By Ukuthula Trust & Solidarity Peace Trust
Bulawayo, 6th October 2015
There is desperation. It’s hope without hope. You appear to have a job when in real terms you don’t have a job. You get up and dress every day and go to town and see people passing your stand, hoping maybe you will sell something.
This report is the fifth in a series by the same authors, tracking the impact of Operation Murambatsvina (OM) on the lives and livelihoods of Zimbabweans, in particular in Matabeleland. Once more, we have in many cases managed to relocate specific families and have updated how they have coped, or not coped, with life over the last ten years. We believe this longitudinal research is important as it conveys the lasting impact of gross human rights violations such as those epitomized by OM, as well as providing insight into the current functioning of the informal sector and housing challenges.
The introductory section places the report in the broader socio-economic context. Tracing the damage done by OM over the last decade remains topical at a point where the government of Zimbabwe and the steadily increasing urban vending community are once more at loggerheads. Throughout 2015, there have been running battles between vendors in Harare and the police, and ultimatums issued for vendors to decentralise from Harare’s streets. Yet, the broader economic context is that out of 6,300,000 people in employment in Zimbabwe, approx. 5,900,000 are employed informally. Clearly, once more hounding vendors off the streets is not a solution to the nation’s prevailing economic catastrophe when alternative employment does not exist.
Rights reserved: Please credit the Solidarity Peace Trust as the original source for this material republished on other websites. Please provide a link back to http://www.solidaritypeacetrust.org/download/report-files/Hope%20without%20hope%206%20october%202015.pdf for this report
This article can be cited in other publications as follows: Ukuthula Trust & Solidarity Peace Trust (2015) Hoping without Hope: Murambatsvina – Ten Years On. Durban: Solidarity Peace Trust
James Muzondidya. Zimbabwean Researcher and Analyst.
One of the dominant and recurring themes in civil society discourses around the revival and strengthening of the Zimbabwean civic movement is the issue of social movements. At almost every Civil Society Organization (CSO) workshop/meeting that has been convened since July 2013, there has been a general consensus amongst CSO leaders, policy and strategy advisors and research practitioners that there is a critical need for the civic movement to reconnect with its social base in order to remain relevant, legitimate and powerful. Much more importantly, it has been strongly argued that there is an imperative need for a sustained process of (re)building social movements that can push for the realization of Zimbabwean citizens’ socio-economic rights and interests as well as social and political change. What has, however, been critically missing in this emerging ‘post-July 31 consensus’ is some serious thinking about how this social movement (re)building process is supposed to be done; the kind of social movements envisioned; the opportunities and challenges involved in rebuilding these social movements; the role that contemporary CSOs is supposed to play in the whole process; and the strategies required for such a process to succeed. This discussion paper seeks to examine the key issues that need to be considered in Zimbabwean civil society’s deliberations around social movement rebuilding. (Read more…)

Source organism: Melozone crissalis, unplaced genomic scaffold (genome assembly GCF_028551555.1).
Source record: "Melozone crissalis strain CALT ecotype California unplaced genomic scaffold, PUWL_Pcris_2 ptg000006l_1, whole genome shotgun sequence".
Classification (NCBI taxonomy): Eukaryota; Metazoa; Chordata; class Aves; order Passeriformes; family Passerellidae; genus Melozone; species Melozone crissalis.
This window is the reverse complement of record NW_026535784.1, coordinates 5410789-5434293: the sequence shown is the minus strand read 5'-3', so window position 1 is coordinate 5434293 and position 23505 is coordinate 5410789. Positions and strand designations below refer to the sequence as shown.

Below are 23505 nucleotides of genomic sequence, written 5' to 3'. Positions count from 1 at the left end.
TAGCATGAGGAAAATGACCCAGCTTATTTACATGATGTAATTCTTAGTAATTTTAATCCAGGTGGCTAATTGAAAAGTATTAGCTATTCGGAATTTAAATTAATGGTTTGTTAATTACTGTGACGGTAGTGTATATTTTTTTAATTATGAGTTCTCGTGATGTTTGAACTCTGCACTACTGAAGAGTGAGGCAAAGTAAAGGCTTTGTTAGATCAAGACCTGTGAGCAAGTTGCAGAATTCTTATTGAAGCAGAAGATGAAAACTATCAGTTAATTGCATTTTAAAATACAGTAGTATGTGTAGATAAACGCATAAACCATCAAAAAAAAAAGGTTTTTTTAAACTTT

The Solidarity Peace Trust is deeply shocked and saddened by the recent wave of racist and xenophobic violence that has taken place in several South African cities particularly in Kwazulu Natal and Gauteng.
As a human rights organisation working for peace and justice in Southern Africa, we add our voice to those of Civil Society, Government, Trade Unions as well as the peace loving South Africans in condemning these xenophobic attacks.
We acknowledge that there are a number of social and economic challenges facing South Africa’s poorer communities. However there can be no justification whatsoever for these acts of violence.
We are overwhelmed by the generosity of ordinary community members from Phoenix and Chatsworth near Durban as well as other cities across the country who responded so quickly to the call by ourselves and other NGOs for support and assistance to the displaced, injured and affected people.
We thank the government of the Republic of South Africa, and the various African embassies for their support in assisting the displaced people who chose to return home. However our experience over the years tells us that the vast majority of foreign nationals will remain in South Africa and this will require that the government of South Africa strengthen its efforts in dealing more decisively with the structural causes of the xenophobic violence.
Finally we call on all religious organisations to dedicate this Sunday 26 April 2015 to a Prayer for Peace in Africa as we note the spread of this hatred and anger to other parts of the continent.
ISSUED BY: Josephat Tshuma. (CHAIRPERSON)
SOLIDARITY PEACE TRUST
38 MITCHEL DRIVE
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